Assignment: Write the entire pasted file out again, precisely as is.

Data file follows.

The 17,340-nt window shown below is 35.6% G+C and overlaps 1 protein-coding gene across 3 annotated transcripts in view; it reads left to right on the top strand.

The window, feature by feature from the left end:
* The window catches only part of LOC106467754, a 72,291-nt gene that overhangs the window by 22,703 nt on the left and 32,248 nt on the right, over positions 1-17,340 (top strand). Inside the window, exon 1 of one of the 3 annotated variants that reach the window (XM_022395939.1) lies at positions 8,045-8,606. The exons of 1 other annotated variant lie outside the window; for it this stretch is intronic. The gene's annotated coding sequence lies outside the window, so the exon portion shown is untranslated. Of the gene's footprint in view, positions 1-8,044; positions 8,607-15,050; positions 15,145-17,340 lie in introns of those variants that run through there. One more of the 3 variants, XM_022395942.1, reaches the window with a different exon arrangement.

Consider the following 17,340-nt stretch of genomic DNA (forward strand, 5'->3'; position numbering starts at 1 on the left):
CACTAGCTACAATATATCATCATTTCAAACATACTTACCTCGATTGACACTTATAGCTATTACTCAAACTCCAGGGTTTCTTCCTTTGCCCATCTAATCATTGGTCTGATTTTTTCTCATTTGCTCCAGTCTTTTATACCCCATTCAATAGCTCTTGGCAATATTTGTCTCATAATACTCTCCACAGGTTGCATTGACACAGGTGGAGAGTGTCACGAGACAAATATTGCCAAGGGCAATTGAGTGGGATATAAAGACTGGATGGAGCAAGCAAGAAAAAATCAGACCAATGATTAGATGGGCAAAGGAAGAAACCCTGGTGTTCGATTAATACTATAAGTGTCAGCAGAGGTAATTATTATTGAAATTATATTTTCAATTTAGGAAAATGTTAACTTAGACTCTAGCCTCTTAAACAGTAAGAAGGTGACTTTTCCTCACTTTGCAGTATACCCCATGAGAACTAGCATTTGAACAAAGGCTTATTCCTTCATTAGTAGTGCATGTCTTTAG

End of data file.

The 17,340-nt window shown below is 35.6% G+C and overlaps 1 protein-coding gene across 3 annotated transcripts in view; it reads left to right on the top strand.

The window, feature by feature from the left end:
* The window catches only part of LOC106467754, a 72,291-nt gene that overhangs the window by 22,703 nt on the left and 32,248 nt on the right, over positions 1-17,340 (top strand). Inside the window, exon 1 of one of the 3 annotated variants that reach the window (XM_022395939.1) lies at positions 8,045-8,606. The exons of 1 other annotated variant lie outside the window; for it this stretch is intronic. The gene's annotated coding sequence lies outside the window, so the exon portion shown is untranslated. Of the gene's footprint in view, positions 1-8,044; positions 8,607-15,050; positions 15,145-17,340 lie in introns of those variants that run through there. One more of the 3 variants, XM_022395942.1, reaches the window with a different exon arrangement.

Consider the following 17,340-nt stretch of genomic DNA (forward strand, 5'->3'; position numbering starts at 1 on the left):
CACTAGCTACAATATATCATCATTTCAAACATACTTACCTCGATTGACACTTATAGCTATTACTCAAACTCCAGGGTTTCTTCCTTTGCCCATCTAATCATTGGTCTGATTTTTTCTCATTTGCTCCAGTCTTTTATACCCCATTCAATAGCTCTTGGCAATATTTGTCTCATAATACTCTCCACAGGTTGCATTGACACAGGTGGAGAGTGTCACGAGACAAATATTGCCAAGGGCAATTGAGTGGGATATAAAGACTGGATGGAGCAAGCAAGAAAAAATCAGACCAATGATTAGATGGGCAAAGGAAGAAACCCTGGTGTTCGATTAATACTATAAGTGTCAGCAGAGGTAATTATTATTGAAATTATATTTTCAATTTAGGAAAATGTTAACTTAGACTCTAGCCTCTTAAACAGTAAGAAGGTGACTTTTCCTCACTTTGCAGTATACCCCATGAGAACTAGCATTTGAACAAAGGCTTATTCCTTCATTAGTAGTGCATGTCTTTAG